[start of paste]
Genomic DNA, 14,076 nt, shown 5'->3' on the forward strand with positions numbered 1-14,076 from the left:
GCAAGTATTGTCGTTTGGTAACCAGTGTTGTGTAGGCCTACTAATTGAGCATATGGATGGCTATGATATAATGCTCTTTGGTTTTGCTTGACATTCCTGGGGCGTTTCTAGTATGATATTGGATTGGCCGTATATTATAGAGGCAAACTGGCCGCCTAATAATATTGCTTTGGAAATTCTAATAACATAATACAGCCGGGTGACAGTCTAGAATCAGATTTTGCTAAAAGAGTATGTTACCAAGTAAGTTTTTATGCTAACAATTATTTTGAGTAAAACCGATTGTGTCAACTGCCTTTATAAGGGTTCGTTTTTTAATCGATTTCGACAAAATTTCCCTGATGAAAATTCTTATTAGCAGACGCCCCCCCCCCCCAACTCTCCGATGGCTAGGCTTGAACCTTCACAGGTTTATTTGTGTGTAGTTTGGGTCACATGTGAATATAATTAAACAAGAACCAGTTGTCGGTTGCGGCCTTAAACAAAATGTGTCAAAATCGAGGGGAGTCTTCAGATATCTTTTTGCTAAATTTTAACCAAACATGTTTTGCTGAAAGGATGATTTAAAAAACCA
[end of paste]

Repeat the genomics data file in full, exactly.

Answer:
Genomic DNA, 14,076 nt, shown 5'->3' on the forward strand with positions numbered 1-14,076 from the left:
GCAAGTATTGTCGTTTGGTAACCAGTGTTGTGTAGGCCTACTAATTGAGCATATGGATGGCTATGATATAATGCTCTTTGGTTTTGCTTGACATTCCTGGGGCGTTTCTAGTATGATATTGGATTGGCCGTATATTATAGAGGCAAACTGGCCGCCTAATAATATTGCTTTGGAAATTCTAATAACATAATACAGCCGGGTGACAGTCTAGAATCAGATTTTGCTAAAAGAGTATGTTACCAAGTAAGTTTTTATGCTAACAATTATTTTGAGTAAAACCGATTGTGTCAACTGCCTTTATAAGGGTTCGTTTTTTAATCGATTTCGACAAAATTTCCCTGATGAAAATTCTTATTAGCAGACGCCCCCCCCCCCCAACTCTCCGATGGCTAGGCTTGAACCTTCACAGGTTTATTTGTGTGTAGTTTGGGTCACATGTGAATATAATTAAACAAGAACCAGTTGTCGGTTGCGGCCTTAAACAAAATGTGTCAAAATCGAGGGGAGTCTTCAGATATCTTTTTGCTAAATTTTAACCAAACATGTTTTGCTGAAAGGATGATTTAAAAAACCA